Are you sick of reality modeling shows yet? I'm on my way, for sure, but I have to give the BBC props for getting a little bit creative in their casting. For one of their latest shows, they're searching for disabled models for a show called Britain's Missing Top Model.
What a refreshing change. Not only in the model choice, but in the show's intention. Instead of just stuffing several gorgeous girls in a room to watch the hair fly and the cattiness explode like the usual Schadenfreude-geared reality shows, Britain's Missing Top Model actually aims to help eight young, disabled women prove they are just as capable as being a representative of big brands as mainstream fashion models.
The BBC show is being created by Love Productions in an attempt to "challenge the artificial boundaries that seem to exist in the beauty and fashion industries," said BBC3 controller, Danny Cohen.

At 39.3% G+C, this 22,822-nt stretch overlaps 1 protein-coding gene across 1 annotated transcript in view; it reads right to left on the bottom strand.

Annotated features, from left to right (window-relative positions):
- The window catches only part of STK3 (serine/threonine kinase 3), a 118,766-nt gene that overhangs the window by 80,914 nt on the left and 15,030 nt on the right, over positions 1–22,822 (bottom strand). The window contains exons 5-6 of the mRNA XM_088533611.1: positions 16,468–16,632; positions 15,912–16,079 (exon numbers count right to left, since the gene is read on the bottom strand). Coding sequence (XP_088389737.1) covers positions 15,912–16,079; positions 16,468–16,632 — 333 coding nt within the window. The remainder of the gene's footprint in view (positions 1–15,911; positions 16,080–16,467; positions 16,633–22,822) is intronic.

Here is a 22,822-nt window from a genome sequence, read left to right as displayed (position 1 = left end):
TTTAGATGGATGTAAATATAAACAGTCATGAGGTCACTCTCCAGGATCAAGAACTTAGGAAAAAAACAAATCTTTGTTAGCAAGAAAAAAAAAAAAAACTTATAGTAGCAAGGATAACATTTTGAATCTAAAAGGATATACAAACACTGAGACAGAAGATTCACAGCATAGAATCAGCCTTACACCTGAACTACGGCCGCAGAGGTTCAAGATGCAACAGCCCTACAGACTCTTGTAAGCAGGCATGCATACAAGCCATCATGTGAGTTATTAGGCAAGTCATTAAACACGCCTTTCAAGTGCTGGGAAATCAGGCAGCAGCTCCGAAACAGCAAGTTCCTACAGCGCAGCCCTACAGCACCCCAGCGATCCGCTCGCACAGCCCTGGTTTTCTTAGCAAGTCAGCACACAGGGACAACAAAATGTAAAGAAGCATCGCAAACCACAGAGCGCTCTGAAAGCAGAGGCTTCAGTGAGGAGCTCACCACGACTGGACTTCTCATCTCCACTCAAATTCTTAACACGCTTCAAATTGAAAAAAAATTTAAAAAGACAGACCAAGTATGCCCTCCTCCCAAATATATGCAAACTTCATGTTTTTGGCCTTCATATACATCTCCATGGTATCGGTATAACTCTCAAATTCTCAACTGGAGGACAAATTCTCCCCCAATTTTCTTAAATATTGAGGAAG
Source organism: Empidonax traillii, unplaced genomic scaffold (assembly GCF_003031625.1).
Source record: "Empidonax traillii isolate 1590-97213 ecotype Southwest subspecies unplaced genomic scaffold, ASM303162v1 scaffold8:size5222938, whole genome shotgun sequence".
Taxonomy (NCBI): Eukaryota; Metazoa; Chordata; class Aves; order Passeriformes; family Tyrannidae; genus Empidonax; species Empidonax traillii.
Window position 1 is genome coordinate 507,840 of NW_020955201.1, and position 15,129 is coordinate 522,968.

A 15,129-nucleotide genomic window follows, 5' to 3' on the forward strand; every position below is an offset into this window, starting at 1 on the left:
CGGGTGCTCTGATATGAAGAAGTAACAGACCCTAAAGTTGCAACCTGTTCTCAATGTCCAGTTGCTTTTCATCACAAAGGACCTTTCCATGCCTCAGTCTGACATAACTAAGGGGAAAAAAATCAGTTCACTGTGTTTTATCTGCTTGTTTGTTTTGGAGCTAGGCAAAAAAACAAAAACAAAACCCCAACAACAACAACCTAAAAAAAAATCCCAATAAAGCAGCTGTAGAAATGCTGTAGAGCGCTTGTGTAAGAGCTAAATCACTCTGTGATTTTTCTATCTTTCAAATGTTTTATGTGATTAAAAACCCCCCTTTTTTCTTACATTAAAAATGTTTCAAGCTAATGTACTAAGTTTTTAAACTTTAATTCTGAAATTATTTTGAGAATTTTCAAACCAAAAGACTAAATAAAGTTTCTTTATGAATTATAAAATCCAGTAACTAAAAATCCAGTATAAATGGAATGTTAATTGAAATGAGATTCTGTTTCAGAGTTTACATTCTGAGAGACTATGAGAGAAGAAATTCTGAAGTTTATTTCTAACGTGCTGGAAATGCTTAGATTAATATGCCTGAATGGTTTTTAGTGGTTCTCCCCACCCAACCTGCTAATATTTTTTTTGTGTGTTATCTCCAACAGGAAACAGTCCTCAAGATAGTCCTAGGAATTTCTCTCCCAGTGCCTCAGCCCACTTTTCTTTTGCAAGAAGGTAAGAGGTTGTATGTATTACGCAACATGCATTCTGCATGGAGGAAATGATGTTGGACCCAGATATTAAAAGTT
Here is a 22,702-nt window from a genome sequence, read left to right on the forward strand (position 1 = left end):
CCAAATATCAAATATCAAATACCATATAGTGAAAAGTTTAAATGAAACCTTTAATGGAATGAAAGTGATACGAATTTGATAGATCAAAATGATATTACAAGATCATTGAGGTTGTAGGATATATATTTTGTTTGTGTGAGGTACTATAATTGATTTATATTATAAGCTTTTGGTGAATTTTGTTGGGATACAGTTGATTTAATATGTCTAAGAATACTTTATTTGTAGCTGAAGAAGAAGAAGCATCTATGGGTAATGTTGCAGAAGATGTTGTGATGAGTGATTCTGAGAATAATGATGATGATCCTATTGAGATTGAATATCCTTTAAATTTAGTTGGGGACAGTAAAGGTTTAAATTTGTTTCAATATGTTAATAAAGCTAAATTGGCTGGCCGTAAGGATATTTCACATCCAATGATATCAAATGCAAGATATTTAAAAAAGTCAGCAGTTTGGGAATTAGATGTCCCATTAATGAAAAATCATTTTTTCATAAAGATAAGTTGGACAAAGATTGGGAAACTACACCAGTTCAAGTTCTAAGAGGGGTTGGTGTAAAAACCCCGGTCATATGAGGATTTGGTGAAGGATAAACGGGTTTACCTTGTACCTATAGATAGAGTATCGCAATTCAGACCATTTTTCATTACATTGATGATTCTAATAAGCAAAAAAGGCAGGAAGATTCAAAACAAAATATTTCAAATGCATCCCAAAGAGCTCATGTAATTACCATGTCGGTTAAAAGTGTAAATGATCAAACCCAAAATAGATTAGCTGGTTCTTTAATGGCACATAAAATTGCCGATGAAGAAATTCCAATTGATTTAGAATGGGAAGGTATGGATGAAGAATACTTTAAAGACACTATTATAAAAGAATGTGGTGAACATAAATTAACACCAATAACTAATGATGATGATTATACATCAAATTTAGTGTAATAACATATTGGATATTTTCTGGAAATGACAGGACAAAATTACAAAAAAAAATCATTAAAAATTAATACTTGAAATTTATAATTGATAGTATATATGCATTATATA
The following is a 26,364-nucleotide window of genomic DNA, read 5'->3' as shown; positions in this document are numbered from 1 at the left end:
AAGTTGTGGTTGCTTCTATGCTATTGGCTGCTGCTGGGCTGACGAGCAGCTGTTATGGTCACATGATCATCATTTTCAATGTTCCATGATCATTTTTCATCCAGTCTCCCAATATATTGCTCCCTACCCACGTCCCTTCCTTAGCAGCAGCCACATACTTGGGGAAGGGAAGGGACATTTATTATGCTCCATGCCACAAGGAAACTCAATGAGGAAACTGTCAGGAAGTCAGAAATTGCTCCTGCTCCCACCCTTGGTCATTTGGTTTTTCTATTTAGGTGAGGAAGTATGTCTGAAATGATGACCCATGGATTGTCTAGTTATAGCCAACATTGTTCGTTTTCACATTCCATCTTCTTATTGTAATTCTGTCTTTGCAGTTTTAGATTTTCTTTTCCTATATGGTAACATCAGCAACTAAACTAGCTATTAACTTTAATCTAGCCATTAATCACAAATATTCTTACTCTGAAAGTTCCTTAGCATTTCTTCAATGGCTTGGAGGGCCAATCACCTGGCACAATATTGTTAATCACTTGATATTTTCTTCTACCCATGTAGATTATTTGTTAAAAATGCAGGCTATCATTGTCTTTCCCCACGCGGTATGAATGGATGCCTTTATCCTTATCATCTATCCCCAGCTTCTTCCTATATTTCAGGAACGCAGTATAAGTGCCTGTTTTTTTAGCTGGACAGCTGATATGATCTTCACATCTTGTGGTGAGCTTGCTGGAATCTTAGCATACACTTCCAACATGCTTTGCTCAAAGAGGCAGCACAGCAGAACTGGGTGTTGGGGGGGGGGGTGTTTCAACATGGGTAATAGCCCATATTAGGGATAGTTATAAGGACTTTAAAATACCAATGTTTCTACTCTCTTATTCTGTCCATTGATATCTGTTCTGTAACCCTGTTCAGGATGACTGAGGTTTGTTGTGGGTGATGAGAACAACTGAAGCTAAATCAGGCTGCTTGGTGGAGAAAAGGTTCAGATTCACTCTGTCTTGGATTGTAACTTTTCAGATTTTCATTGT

"It would be great if in the future we began to see more disabled models gracing the covers of the world's magazines."
That's an ambitious goal.
"Our intention is to empower both the women featured in the project and thousands of others, who shouldn't be invisible to the fashion industry just because they are disabled people," said Richard McKerrow, Love's creative director.
"We're also looking to challenge preconceived notions of beauty."
The series is set to aim this summer.
(The photo is from the International Beauties in Motion competition)
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Challenging "Artifical Boundaries" of Fashion Industry
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